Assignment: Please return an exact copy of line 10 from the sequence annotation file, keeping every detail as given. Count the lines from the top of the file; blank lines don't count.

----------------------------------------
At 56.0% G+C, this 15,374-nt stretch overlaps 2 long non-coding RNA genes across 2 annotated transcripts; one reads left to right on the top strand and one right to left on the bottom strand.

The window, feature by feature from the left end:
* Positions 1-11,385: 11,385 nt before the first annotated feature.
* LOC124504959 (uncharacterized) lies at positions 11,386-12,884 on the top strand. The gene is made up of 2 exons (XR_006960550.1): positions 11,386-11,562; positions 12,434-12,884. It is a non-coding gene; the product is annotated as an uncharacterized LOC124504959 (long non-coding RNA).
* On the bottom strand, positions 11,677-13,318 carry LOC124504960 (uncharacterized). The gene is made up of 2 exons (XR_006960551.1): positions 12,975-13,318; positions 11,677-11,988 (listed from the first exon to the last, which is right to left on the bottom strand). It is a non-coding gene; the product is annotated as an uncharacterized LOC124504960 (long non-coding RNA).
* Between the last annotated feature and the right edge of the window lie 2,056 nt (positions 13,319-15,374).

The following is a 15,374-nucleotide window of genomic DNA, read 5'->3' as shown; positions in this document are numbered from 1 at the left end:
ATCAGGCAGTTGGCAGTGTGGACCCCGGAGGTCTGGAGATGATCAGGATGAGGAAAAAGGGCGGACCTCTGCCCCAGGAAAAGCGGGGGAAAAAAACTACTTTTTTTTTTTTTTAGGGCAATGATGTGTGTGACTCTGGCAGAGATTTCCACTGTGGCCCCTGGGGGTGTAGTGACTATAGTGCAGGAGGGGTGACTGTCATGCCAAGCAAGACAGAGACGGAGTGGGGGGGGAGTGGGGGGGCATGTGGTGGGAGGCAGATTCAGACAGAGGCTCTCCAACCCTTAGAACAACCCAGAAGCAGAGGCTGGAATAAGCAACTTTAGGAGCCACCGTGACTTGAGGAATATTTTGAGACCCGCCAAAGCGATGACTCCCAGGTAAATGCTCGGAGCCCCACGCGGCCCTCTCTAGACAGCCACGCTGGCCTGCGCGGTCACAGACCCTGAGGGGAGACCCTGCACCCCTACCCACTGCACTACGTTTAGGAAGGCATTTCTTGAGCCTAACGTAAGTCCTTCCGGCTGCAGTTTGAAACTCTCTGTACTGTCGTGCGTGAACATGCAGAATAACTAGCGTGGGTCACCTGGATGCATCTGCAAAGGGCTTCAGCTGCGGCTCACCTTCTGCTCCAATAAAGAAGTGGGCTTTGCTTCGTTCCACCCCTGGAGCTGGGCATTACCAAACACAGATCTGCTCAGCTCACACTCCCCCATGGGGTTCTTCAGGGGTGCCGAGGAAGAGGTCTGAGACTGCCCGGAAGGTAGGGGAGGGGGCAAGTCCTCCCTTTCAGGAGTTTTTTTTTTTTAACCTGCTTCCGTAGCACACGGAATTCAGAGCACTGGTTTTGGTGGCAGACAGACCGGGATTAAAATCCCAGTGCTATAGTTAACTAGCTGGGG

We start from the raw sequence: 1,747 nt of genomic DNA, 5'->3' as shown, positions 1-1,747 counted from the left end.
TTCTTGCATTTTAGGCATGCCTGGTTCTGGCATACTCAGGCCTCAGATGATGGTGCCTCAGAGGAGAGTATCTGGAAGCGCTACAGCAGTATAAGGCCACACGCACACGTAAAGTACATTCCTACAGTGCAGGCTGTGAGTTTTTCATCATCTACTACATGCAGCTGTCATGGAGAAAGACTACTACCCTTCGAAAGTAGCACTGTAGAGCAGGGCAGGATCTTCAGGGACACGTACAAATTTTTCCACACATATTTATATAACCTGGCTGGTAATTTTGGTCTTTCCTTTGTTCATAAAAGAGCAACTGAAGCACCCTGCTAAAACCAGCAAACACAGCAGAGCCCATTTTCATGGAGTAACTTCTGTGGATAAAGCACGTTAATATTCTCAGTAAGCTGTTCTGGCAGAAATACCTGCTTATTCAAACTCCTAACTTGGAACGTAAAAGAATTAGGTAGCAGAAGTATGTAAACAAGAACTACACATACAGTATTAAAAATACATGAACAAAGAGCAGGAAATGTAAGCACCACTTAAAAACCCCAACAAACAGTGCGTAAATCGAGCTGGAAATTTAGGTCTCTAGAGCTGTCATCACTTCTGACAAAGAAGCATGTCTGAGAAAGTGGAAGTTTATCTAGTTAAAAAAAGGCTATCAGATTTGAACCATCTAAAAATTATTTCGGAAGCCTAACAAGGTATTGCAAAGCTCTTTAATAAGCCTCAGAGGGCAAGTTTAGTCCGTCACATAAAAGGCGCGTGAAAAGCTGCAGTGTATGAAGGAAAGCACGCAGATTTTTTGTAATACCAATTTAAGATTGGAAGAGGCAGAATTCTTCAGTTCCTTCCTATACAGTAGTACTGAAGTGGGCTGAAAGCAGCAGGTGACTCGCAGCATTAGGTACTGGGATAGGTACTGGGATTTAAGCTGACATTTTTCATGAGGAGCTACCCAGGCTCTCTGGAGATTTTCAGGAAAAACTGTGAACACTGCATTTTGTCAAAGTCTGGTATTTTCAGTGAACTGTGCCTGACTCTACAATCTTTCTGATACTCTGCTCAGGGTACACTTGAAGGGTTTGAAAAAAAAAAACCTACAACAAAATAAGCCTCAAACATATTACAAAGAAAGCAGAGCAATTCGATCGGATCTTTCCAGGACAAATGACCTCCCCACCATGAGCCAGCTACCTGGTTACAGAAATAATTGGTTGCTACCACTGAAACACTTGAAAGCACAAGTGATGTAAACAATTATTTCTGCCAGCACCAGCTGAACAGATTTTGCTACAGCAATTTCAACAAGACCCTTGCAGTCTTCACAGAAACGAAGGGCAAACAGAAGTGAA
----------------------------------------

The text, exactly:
TTCTTGCATTTTAGGCATGCCTGGTTCTGGCATACTCAGGCCTCAGATGATGGTGCCTCAGAGGAGAGTATCTGGAAGCGCTACAGCAGTATAAGGCCACACGCACACGTAAAGTACATTCCTACAGTGCAGGCTGTGAGTTTTTCATCATCTACTACATGCAGCTGTCATGGAGAAAGACTACTACCCTTCGAAAGTAGCACTGTAGAGCAGGGCAGGATCTTCAGGGACACGTACAAATTTTTCCACACATATTTATATAACCTGGCTGGTAATTTTGGTCTTTCCTTTGTTCATAAAAGAGCAACTGAAGCACCCTGCTAAAACCAGCAAACACAGCAGAGCCCATTTTCATGGAGTAACTTCTGTGGATAAAGCACGTTAATATTCTCAGTAAGCTGTTCTGGCAGAAATACCTGCTTATTCAAACTCCTAACTTGGAACGTAAAAGAATTAGGTAGCAGAAGTATGTAAACAAGAACTACACATACAGTATTAAAAATACATGAACAAAGAGCAGGAAATGTAAGCACCACTTAAAAACCCCAACAAACAGTGCGTAAATCGAGCTGGAAATTTAGGTCTCTAGAGCTGTCATCACTTCTGACAAAGAAGCATGTCTGAGAAAGTGGAAGTTTATCTAGTTAAAAAAAGGCTATCAGATTTGAACCATCTAAAAATTATTTCGGAAGCCTAACAAGGTATTGCAAAGCTCTTTAATAAGCCTCAGAGGGCAAGTTTAGTCCGTCACATAAAAGGCGCGTGAAAAGCTGCAGTGTATGAAGGAAAGCACGCAGATTTTTTGTAATACCAATTTAAGATTGGAAGAGGCAGAATTCTTCAGTTCCTTCCTATACAGTAGTACTGAAGTGGGCTGAAAGCAGCAGGTGACTCGCAGCATTAGGTACTGGGATAGGTACTGGGATTTAAGCTGACATTTTTCATGAGGAGCTACCCAGGCTCTCTGGAGATTTTCAGGAAAAACTGTGAACACTGCATTTTGTCAAAGTCTGGTATTTTCAGTGAACTGTGCCTGACTCTACAATCTTTCTGATACTCTGCTCAGGGTACACTTGAAGGGTTTGAAAAAAAAAAACCTACAACAAAATAAGCCTCAAACATATTACAAAGAAAGCAGAGCAATTCGATCGGATCTTTCCAGGACAAATGACCTCCCCACCATGAGCCAGCTACCTGGTTACAGAAATAATTGGTTGCTACCACTGAAACACTTGAAAGCACAAGTGATGTAAACAATTATTTCTGCCAGCACCAGCTGAACAGATTTTGCTACAGCAATTTCAACAAGACCCTTGCAGTCTTCACAGAAACGAAGGGCAAACAGAAGTGAA